Boeing fires back in response to Trudeau statement, Bombardier jumps in

Boeing F/A-18F Super Hornet

Prime Minister Justin Trudeau had some of his toughest language yet for Boeing in the ongoing trade dispute that has affected the purchase of Super Hornets as interim fighter jets.

“We have obviously been looking at the Super Hornet aircraft from Boeing as a potential significant procurement of our new fighter jets,” Trudeau said Monday. “”But we won’t do business with a company that’s busy trying to sue us and trying to put our aerospace workers out of business.”

The full story can be read here

Boeing has countered with this statement:

“Boeing is not suing Canada. This is a commercial dispute with Bombardier, which has sold its C Series airplane in the United States at absurdly low prices, in violation of U.S. and global trade laws. Bombardier has sold airplanes in the U.S. for millions of dollars less than it has sold them in Canada, and millions of dollars less than it costs Bombardier to build them.

This is a classic case of dumping, made possible by a major injection of public funds. This violation of trade law is the only issue at stake at the US Department of Commerce.  We like competition.

It makes us better.  And Bombardier can sell its aircraft anywhere in the world.  But competition and sales must respect globally-accepted trade law. We are simply using laws that have been on the books for decades and subjecting them to a fair hearing based on the facts.”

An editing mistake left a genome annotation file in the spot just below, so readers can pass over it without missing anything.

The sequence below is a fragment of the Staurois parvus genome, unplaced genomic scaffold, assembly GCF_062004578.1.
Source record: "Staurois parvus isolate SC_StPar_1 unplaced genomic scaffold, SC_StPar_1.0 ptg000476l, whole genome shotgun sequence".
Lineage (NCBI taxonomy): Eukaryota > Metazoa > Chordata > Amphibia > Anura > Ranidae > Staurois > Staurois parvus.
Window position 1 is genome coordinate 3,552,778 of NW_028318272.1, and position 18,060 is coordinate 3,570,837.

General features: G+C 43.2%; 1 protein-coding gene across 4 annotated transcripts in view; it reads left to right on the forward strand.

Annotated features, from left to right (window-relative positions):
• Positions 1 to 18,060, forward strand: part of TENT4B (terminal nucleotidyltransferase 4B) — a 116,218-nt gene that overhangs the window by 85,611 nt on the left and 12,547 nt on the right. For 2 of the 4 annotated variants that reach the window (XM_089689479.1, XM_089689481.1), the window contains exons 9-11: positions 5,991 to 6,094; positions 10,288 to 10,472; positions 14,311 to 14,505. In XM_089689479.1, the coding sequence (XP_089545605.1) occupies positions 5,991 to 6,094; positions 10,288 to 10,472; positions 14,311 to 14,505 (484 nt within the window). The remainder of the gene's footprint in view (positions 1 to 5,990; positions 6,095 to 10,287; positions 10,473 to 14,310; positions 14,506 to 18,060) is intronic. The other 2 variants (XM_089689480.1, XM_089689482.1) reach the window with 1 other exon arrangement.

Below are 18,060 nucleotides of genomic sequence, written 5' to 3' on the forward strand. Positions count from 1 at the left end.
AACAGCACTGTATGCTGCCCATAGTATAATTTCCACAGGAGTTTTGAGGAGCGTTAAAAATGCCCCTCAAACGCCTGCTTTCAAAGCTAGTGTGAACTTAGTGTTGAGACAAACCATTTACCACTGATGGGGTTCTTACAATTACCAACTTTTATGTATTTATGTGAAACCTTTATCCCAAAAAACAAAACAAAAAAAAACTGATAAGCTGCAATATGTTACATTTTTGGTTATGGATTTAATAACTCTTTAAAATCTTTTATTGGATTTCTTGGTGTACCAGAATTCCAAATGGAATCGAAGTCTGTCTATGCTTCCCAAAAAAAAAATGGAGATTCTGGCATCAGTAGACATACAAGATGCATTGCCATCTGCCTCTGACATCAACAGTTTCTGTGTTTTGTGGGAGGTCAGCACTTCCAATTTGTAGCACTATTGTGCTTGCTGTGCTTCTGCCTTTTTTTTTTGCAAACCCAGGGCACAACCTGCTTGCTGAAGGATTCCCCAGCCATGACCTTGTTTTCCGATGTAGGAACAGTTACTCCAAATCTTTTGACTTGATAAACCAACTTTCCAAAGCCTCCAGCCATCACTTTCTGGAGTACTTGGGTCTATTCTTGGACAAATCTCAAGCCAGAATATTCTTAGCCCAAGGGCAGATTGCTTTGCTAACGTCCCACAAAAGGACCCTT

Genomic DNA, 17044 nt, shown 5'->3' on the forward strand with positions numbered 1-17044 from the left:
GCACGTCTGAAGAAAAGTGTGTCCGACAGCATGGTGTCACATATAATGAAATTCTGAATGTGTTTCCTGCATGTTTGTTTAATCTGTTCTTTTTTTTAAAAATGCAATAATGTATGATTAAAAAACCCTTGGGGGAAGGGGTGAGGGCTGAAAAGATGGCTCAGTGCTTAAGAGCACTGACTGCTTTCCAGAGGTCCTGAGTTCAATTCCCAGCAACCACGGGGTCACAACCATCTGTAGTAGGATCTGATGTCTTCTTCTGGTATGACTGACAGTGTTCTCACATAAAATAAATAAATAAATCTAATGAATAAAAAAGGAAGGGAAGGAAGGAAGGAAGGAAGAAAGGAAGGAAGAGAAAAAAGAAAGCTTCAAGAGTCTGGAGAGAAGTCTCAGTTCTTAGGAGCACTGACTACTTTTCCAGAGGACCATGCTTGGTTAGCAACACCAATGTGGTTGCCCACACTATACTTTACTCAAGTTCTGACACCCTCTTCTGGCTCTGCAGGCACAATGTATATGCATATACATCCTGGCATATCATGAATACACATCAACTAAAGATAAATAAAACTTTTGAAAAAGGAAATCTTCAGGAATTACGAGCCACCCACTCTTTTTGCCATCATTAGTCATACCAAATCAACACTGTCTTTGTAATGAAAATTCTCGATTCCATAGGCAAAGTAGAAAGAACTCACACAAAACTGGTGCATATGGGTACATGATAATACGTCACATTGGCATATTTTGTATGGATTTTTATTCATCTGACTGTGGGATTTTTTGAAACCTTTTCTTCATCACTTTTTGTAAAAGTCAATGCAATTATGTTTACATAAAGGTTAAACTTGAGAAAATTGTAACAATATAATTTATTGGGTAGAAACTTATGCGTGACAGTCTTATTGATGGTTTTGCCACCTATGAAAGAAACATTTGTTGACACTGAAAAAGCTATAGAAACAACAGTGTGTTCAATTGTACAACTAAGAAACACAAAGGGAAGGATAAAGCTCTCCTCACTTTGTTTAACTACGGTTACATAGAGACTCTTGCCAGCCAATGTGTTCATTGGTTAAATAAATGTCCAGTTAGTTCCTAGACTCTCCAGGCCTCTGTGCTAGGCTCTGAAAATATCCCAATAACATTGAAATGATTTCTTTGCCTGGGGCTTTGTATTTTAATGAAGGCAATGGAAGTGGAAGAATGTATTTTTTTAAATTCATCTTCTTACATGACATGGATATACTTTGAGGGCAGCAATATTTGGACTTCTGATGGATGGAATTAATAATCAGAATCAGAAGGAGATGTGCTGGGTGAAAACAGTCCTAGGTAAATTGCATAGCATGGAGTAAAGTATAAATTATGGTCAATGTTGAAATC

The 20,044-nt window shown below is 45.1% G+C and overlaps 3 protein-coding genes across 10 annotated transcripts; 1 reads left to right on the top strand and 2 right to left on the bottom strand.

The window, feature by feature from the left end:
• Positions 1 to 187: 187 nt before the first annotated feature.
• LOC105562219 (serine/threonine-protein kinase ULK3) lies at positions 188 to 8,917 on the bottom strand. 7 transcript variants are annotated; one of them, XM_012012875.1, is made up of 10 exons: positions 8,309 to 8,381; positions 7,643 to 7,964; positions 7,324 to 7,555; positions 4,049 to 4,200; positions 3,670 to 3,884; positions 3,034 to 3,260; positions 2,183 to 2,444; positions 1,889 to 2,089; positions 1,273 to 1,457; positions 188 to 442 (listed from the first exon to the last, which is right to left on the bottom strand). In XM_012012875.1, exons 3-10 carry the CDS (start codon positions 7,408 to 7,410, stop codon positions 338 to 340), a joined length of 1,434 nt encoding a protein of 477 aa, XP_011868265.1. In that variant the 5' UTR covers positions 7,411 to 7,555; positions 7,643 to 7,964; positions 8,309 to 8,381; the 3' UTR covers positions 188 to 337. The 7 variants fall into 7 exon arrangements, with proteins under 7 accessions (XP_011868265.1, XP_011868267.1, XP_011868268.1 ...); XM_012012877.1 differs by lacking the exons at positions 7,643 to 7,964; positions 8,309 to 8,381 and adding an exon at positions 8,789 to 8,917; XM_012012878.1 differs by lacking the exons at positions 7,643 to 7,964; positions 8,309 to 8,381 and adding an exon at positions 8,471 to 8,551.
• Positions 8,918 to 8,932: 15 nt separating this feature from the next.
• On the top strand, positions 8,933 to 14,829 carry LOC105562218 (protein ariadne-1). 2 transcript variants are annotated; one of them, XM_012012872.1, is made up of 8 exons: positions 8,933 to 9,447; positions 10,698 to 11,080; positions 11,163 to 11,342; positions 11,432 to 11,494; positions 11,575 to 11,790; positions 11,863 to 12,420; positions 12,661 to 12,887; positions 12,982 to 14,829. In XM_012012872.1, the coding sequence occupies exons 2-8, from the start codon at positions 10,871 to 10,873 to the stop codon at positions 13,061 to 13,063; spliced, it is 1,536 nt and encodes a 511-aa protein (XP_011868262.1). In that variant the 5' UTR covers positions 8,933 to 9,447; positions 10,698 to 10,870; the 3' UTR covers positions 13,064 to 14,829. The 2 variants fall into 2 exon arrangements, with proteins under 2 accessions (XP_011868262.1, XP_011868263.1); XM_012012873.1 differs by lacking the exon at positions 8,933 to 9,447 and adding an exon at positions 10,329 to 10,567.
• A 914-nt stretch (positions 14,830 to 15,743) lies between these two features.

Bombardier added its voice to the debate in a statement on its website entitled, “Boeing’s Hypocrisy.”

“Bombardier shares Boeing’s commitment to a level playing field, but in this case, they were not even on the field.  Delta ordered the C Series because Boeing stopped making an aircraft of the size Delta needed years ago.

It is pure hypocrisy for Boeing to say that the C Series launch pricing is a “violation of global trade law” when Boeing does the same for its new aircraft.

Boeing’s self-serving actions threaten thousands of aerospace jobs around the world, including thousands of U.K. and U.S. jobs and billions of purchases from the many U.K. and U.S. suppliers who build components for the C Series.

The U.S. government should reject Boeing’s attempt to tilt the playing field in its favor and impose an indirect tax on the U.S. flying public through unjustified import tariffs.”

 

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